Before the white man arrived in our neighborhood, this was Osage Territory, the largest of the prairie tribes, and they controlled much of today’s Kansas, Missouri, Arkansas, and Oklahoma.
As East Coast Americans continually pushed the eastern native tribes inland, those various tribes came in conflict with the Osage.
While the Osage fought all the Eastern tribe intrusions, the most powerful group they had to contend with was the Cherokee.
The Cherokee came from the mountains of Tennessee, Georgia, and the Carolinas, and began appearing in the forests along the lower Arkansas River as early as 1786.
As conditions became crowded and inhospitable back East, those Cherokee who wanted to continue their hunting life moved along the Arkansas, St. Francis and White rivers.
By 1806, there were about 600 Cherokee taking fur bearing animals along the edges of the Missouri-Arkansas Ozarks. These people were also joined by some Choctaw, Shawnee, and Delaware, and they were settling on Osage-controlled hunting grounds.
So naturally, the Osage rose to meet this intrusion by attacking and robbing any Indians they encountered.
The migration of southeastern Indians in the area, however, continued to grow, and by 1816 nearly six thousand Cherokee had settled in the area.
These Cherokee intruders of Osage country were well armed and skilled hunters. When the two groups happened to meet on hunting expeditions, violence always ensued as both tribes struggled for control of the territory.
The cultural demands for retribution were different among the Osage and Cherokee.
The Osage would accept payment instead of blood revenge. A murderer could "cover the dead" with gifts, and this was culturally acceptable to the Osage.
To the Cherokee, however, payment was never sufficient compensation for murder. They demanded blood.
A single Cherokee killed by an outsider could cause an unending war. So, their differences were impossible to settle.
In 1816, the Cherokee went to St. Louis to complain to Gov. William Clark about Osage thefts and attacks, hoping to arrange a peace treaty.
But, peace didn’t last long and the competition continued to escalate between the two tribes.
The Cherokee finally had enough and decided to exact revenge, apparently because the Osage had stolen all of their best horses, leaving them afoot.
They waited until October, knowing that most of the Osage men would be out on the plains for the fall hunt, and moved against an Osage village filled with food for the winter, which was protected only by old men, women, and children.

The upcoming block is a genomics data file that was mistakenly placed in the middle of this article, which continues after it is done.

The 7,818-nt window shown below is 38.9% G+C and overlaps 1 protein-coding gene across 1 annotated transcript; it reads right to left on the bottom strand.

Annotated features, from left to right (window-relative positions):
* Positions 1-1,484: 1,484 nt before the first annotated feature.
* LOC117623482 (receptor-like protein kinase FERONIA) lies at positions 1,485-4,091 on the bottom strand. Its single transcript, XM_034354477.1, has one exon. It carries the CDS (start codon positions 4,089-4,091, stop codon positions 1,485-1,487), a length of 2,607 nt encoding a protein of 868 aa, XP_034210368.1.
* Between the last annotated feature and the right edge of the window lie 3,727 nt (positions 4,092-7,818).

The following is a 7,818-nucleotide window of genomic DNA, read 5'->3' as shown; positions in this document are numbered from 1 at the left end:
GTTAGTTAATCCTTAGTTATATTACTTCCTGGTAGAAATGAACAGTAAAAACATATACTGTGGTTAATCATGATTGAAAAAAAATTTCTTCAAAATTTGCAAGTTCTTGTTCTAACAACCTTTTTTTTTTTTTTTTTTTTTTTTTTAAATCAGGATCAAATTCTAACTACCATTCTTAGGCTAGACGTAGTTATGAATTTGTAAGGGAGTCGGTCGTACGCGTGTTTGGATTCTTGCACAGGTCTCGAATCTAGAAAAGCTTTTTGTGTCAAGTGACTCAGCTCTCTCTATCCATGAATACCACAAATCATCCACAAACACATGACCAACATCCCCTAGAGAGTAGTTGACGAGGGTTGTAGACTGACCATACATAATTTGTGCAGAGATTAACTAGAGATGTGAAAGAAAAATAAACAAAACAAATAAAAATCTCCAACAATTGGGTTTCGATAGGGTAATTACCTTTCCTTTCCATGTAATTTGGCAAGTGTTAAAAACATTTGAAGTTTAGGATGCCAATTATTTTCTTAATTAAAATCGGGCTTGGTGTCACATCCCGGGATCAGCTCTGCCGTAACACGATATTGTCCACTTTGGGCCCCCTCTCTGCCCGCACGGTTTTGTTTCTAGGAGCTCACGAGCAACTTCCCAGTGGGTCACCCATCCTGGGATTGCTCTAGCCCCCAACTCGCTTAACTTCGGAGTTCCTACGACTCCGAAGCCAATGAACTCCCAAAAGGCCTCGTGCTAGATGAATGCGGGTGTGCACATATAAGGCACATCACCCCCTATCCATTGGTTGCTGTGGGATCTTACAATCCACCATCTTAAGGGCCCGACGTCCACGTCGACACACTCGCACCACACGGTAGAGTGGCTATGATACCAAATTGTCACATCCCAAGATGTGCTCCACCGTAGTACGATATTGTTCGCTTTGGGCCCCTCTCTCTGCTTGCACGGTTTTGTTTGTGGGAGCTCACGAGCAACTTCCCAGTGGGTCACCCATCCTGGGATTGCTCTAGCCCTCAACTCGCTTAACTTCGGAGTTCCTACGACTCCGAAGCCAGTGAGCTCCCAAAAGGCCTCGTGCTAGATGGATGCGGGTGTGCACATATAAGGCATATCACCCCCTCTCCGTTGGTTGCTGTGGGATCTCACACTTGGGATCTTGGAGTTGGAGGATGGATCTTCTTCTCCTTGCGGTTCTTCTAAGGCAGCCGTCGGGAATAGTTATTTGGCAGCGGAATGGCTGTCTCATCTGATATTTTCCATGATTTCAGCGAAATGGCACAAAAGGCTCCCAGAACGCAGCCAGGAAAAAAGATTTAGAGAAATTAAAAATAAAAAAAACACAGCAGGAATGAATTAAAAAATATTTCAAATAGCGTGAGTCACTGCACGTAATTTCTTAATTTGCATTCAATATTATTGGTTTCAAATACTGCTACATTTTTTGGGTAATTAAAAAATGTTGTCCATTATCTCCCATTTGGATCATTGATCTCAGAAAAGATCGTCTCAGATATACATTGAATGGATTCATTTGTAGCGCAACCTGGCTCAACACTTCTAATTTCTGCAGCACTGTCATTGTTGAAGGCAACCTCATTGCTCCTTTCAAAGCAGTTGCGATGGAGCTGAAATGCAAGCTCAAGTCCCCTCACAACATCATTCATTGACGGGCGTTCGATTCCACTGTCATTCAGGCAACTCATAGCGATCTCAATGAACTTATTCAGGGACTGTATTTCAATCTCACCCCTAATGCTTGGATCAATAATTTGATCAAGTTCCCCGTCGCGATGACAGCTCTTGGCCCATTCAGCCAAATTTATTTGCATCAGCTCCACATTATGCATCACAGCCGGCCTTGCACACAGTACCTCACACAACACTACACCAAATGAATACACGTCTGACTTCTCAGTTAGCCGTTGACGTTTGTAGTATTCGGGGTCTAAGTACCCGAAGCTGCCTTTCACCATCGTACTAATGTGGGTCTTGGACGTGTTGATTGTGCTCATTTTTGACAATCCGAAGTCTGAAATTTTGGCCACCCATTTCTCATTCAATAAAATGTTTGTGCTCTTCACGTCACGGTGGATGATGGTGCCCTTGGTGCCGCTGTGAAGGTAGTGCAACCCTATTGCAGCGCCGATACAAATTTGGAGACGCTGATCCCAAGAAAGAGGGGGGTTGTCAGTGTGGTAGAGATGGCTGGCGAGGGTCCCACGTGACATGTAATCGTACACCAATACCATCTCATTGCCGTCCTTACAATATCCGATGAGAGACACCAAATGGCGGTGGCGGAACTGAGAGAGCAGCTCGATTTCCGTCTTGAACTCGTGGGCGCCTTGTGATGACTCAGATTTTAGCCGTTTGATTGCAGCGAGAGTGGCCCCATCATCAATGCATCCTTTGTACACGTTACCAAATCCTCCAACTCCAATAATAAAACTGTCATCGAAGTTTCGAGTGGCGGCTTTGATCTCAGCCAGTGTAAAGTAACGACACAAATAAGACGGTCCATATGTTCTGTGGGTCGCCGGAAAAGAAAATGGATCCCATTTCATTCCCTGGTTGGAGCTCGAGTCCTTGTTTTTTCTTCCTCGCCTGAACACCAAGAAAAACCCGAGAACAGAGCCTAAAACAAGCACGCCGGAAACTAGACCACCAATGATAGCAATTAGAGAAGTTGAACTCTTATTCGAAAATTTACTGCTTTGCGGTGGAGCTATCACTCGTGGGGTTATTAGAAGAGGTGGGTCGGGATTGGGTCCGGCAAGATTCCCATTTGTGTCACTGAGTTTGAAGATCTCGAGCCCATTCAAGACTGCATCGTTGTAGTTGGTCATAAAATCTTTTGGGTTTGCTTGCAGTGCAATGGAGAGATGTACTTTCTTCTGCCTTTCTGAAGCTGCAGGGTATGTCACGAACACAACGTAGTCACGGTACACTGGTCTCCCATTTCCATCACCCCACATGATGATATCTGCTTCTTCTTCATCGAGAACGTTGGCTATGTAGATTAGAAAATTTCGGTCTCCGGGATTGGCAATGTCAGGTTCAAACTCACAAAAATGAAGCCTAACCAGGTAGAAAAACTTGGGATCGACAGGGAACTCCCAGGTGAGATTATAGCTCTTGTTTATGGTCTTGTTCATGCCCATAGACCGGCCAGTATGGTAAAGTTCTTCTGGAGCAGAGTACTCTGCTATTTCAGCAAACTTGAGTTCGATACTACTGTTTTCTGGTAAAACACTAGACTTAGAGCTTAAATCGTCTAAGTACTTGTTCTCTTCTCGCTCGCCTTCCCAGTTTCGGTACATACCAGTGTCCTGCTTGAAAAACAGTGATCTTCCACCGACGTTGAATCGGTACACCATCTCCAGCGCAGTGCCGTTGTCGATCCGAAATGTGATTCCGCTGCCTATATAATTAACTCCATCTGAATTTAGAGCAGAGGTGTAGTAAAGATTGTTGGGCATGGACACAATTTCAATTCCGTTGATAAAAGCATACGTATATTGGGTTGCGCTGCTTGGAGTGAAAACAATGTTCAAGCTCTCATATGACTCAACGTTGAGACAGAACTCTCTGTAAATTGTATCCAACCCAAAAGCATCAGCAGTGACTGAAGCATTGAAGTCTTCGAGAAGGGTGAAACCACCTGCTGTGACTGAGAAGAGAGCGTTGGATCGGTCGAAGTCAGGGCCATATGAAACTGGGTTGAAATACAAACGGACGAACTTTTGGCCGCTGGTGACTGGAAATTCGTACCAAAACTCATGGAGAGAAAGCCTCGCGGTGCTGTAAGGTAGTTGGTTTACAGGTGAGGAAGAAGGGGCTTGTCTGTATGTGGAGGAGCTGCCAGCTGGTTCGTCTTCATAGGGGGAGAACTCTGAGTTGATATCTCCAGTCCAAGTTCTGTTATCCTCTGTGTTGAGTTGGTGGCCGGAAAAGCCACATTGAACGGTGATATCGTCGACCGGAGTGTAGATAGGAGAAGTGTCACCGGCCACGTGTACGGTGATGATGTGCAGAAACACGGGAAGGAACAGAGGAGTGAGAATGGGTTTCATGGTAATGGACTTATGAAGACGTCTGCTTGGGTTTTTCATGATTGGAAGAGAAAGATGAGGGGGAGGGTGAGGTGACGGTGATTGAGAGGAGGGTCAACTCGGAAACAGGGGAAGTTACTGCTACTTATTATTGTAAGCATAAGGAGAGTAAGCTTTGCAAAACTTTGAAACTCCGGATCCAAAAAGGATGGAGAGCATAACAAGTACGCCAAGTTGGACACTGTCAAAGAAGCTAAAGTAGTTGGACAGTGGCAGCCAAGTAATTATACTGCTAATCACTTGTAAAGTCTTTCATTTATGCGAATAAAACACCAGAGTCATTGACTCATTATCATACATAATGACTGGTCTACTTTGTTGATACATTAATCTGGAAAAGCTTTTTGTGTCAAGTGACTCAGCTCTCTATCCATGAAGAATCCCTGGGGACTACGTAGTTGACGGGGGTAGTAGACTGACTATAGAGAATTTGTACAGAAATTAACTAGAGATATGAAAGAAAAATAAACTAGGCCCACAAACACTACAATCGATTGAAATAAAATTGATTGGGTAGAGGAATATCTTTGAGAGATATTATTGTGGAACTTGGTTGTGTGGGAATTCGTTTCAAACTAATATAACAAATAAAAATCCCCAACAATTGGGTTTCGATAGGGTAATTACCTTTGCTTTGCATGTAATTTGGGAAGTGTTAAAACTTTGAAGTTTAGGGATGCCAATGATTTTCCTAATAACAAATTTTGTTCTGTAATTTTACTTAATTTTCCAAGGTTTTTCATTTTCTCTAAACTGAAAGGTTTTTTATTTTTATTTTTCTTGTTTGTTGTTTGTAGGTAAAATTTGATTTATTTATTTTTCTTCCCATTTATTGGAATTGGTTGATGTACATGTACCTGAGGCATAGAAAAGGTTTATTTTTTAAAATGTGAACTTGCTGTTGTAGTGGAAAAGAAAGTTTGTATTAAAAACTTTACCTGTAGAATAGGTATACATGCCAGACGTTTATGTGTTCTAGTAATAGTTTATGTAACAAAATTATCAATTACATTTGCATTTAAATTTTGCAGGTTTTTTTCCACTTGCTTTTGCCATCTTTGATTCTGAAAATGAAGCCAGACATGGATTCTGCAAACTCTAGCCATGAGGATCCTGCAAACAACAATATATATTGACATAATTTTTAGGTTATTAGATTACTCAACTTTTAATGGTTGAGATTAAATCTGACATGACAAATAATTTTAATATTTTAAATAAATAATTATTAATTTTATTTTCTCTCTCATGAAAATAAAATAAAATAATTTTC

Five hundred Cherokee, joined by Choctaw, Chickasaw, and several whites, converged outside the village. They sent a messenger in, urging them to send out a few Osage for a powwow.
Since all of the chiefs were off hunting, they sent only one old former leader. The Cherokee immediately hacked him to death, and then, sure that the warriors were all gone, destroyed the village.
Page 2 of 2 - They killed 38 Osage and captured more than 100 as slaves. The raiders stole what they could carry away, and destroyed the rest of the food caches, before setting fire to the village. This would become known as the “Claremore Mound Massacre.”
When the Osage returned, they were furious and began plans for retaliation.
The Osage invited several old enemies to come and meet with them. Members of the Shawnee, Delaware, Creek, Quapaw, Kansa, and Mesquakie were offered more than 100 fine horses to assist in the raid on the Cherokee.
The Indians all accepted the horses, but only the Mesquakie promised any help.
The government, in hopes of staving off the retaliatory attack, called for peace and quickly established Fort Smith and demanded the Osage turn over lands to the Cherokee in hopes of ending the war.
But, I doubt that worked very well, either.
Information from Willard H. Rollings' "The Osage" was used in this column.
Ted W. Stillwell is available to speak to any club, church, civic, senior, or school group. To reach him, email firstname.lastname@example.org or call (816) 252-9909.